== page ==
If City Council wants to balance the budget so badly, maybe advertising on Airbnb will help.
Relief Line is your not-so-serious glance at the city we love.
As Toronto enters 2017, the city is once again facing financial difficulties. While City Council looks at the same tired methods for trying to balance the budget, Torontoist has come up with five exciting new revenue streams that could actually make a difference.
Privatized Bike Lanes
Selling off assets is the quickest way to make money, so why not start by privatizing Toronto’s bike lanes? The City could be exploiting these valuable strips of real estate to make wads of cash while improving everyone’s daily commute. Instead of battling through rush hour traffic along the Bloor Street bike lane, you could be gliding along Absolut Vodka’s VIP Bike Lounge or cruising down Chanel No. 5 Presents: An Urban Pedalling Experience. And once we let the free market loose, it will be only a matter of time before we see luxury-sized bike lanes, which could accommodate not just cyclists, but also cars, heavy trucks, and much-needed parking spaces.
“World-Class City” User Fee
This charge would apply every time someone publicly refers to Toronto as a “world-class city.” Whether it was a local politician pandering to the electorate by declaring Toronto a “world-class city” or an uninspired opinion columnist trotting out “world-class city” to fill out their word count, it would cost for the privilege of using this cliché. All the money generated from the “world-class city” user fee could go towards funding our borderline third-world transit system.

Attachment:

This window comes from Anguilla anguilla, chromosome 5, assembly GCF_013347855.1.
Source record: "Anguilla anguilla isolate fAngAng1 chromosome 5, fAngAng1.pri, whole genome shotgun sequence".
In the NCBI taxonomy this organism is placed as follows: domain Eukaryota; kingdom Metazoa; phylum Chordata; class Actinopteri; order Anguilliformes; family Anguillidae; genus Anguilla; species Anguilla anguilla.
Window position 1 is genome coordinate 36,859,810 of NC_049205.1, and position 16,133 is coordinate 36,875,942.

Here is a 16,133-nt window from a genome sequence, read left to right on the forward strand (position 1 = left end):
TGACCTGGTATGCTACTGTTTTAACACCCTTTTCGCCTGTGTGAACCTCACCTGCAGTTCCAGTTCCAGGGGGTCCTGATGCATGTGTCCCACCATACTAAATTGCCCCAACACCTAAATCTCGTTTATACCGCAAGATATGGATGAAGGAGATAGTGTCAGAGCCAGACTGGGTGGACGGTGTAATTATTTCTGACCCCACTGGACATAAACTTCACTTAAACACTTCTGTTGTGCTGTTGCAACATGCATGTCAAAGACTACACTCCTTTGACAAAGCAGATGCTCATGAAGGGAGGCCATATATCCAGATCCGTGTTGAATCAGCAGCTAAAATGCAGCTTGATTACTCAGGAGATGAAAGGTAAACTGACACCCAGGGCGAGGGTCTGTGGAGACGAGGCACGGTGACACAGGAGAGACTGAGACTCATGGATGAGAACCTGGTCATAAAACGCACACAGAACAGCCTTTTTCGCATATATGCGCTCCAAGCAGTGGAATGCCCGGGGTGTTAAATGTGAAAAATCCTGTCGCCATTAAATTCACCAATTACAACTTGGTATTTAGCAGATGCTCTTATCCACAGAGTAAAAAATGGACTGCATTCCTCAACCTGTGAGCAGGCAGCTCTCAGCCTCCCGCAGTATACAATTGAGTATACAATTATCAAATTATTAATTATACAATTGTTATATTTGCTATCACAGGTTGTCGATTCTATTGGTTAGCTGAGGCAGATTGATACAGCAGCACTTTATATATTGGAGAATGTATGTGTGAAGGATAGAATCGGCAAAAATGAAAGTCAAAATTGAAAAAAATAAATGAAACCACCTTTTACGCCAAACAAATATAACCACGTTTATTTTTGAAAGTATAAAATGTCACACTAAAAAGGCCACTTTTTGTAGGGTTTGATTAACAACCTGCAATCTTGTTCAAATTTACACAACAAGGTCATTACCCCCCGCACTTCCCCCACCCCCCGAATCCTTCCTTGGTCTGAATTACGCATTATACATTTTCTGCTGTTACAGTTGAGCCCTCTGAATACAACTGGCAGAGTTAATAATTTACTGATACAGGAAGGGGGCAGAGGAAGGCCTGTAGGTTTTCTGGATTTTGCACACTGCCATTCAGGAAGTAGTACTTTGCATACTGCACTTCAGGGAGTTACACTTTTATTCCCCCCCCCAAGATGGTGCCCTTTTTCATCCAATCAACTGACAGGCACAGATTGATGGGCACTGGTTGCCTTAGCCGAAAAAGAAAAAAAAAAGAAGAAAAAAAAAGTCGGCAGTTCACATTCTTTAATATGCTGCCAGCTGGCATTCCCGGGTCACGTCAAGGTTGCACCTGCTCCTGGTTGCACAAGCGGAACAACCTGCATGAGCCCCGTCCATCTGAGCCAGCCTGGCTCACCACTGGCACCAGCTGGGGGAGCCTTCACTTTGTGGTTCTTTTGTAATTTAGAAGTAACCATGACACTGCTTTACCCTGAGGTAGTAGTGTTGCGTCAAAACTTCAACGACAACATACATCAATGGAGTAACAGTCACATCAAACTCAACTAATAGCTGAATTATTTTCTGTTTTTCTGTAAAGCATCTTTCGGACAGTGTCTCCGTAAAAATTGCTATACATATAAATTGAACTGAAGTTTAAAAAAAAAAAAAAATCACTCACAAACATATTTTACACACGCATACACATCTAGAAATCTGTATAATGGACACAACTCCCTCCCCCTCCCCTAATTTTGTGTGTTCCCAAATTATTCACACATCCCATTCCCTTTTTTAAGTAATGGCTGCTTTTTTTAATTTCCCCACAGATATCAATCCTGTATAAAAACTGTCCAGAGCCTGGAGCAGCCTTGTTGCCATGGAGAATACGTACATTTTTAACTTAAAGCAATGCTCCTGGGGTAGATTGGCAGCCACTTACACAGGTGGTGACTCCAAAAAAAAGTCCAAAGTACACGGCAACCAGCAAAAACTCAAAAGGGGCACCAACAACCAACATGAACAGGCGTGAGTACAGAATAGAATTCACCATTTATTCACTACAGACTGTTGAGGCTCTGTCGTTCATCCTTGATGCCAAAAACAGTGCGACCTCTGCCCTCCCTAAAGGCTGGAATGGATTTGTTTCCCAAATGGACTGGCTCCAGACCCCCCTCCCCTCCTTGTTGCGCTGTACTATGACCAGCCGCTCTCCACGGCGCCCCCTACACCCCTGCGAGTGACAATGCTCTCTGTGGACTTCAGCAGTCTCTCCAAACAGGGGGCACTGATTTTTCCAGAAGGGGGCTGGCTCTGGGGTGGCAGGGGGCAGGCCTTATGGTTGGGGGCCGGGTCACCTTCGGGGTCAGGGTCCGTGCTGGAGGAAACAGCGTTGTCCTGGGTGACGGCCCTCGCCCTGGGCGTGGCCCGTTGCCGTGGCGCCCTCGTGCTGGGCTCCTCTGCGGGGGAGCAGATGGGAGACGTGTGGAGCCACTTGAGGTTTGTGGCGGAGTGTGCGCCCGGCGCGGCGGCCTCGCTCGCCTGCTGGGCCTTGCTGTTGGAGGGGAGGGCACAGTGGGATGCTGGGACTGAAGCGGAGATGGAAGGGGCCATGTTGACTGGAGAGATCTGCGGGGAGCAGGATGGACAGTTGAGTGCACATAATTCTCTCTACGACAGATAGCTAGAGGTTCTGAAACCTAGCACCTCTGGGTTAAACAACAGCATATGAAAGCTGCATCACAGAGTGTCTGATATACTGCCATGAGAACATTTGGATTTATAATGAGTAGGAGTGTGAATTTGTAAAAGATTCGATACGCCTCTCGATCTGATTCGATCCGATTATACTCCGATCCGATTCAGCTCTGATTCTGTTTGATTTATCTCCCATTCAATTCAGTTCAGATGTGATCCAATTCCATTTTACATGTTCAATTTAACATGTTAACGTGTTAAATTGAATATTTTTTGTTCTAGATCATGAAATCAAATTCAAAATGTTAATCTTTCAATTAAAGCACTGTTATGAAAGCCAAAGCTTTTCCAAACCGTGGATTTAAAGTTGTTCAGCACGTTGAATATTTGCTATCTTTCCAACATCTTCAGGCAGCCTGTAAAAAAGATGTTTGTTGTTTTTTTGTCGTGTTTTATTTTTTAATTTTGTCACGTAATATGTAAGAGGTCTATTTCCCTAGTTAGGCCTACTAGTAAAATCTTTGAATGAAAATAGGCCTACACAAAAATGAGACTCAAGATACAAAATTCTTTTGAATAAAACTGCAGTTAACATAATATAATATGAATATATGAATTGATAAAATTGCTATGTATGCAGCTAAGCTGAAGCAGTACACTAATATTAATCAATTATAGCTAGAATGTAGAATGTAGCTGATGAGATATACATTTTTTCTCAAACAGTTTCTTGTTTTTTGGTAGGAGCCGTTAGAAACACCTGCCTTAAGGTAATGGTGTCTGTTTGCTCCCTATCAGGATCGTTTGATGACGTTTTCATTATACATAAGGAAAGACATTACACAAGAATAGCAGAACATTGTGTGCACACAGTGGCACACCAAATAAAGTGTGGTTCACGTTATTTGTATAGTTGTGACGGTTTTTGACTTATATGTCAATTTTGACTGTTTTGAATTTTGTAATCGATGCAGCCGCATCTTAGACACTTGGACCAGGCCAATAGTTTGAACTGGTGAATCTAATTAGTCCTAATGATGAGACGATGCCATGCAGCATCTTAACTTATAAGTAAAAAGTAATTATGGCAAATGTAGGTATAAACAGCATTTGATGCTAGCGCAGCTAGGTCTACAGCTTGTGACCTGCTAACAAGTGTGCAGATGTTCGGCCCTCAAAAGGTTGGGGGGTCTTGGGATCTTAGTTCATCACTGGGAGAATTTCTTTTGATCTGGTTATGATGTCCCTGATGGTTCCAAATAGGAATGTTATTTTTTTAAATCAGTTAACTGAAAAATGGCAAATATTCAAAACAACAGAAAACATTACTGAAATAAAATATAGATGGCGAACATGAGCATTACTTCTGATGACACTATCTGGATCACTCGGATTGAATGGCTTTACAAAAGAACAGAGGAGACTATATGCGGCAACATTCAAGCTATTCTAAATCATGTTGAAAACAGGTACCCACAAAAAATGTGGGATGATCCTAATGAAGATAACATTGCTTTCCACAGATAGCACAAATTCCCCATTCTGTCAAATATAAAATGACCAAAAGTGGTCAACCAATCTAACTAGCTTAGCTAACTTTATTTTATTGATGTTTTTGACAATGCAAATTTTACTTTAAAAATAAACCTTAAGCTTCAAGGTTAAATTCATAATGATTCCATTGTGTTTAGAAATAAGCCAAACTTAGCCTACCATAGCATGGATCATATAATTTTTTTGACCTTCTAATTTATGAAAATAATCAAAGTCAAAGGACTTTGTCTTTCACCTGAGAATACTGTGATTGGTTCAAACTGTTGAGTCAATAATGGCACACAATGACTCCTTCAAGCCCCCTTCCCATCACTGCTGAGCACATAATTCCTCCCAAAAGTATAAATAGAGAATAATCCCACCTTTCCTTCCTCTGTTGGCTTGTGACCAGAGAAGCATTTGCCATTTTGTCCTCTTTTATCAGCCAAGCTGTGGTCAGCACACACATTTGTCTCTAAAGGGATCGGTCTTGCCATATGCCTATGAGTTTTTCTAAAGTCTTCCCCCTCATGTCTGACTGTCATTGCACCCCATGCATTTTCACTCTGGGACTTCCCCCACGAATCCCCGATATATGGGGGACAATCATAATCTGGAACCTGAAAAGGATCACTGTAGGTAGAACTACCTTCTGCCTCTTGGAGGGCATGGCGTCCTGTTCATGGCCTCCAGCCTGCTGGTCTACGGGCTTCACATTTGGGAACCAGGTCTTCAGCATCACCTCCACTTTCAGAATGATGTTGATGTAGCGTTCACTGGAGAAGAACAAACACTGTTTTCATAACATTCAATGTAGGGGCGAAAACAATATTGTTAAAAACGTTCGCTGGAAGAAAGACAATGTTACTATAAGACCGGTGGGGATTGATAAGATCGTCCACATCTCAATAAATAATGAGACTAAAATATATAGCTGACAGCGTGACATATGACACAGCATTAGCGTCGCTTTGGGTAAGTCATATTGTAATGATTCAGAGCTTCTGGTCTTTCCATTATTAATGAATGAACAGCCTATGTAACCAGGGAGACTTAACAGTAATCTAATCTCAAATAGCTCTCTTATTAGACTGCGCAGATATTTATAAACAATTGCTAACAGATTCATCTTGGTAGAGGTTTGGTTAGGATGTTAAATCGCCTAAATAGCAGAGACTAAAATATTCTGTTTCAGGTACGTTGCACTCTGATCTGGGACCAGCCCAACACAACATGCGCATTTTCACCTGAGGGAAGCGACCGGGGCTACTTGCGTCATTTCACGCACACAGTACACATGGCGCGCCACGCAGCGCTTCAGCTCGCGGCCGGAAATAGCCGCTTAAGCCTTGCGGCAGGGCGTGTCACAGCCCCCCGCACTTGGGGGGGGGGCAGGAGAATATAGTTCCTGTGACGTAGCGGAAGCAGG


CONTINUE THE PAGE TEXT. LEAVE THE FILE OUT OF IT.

Pedestrian Registration Tax
For too long, pedestrians have been clogging Toronto’s sidewalks and crosswalks without paying so much as a cent. This freeloading has got to stop. In the future, anyone who wishes to walk around Toronto should have to pay for the honour with this registration tax. New taxes are never popular, but on the upside, people wearing sensible, rubber-soled shoes will be entitled to a modest rebate.
Rent City Hall on Airbnb
This is a surefire money-maker and I’ve already finished the ad: “The cozy headquarters of Toronto’s municipal government is perfect for a large family or a mid-sized political entity looking for a weekend getaway in Canada’s most vibrant city. Amenities include dozens of bathrooms, a lightly used Council Chamber, and a functioning bureaucratic administration. It’s also within walking distance of the aquarium! The building’s funky, retro vibe makes it ideal for anyone looking for something a little ‘quirky,’ and at $50,000 a night, it’s actually more affordable than most condos in the downtown core. Parking not available.”
Indulgences for the Scarborough Subway Extension
Some say the Renaissance-era Catholic Church was corrupt for selling indulgences, but I say you only have to look at St. Peter’s Basilica to see the tactic got results. So why not do something similar in Toronto? For a nominal cost, Torontonians would purchase an indulgence that would help pay for the new station set to be built in Scarborough. In return for purchasing an indulgence, John Tory would personally forgive you for a grievous sin, like criticizing his Scarborough subway extension plan.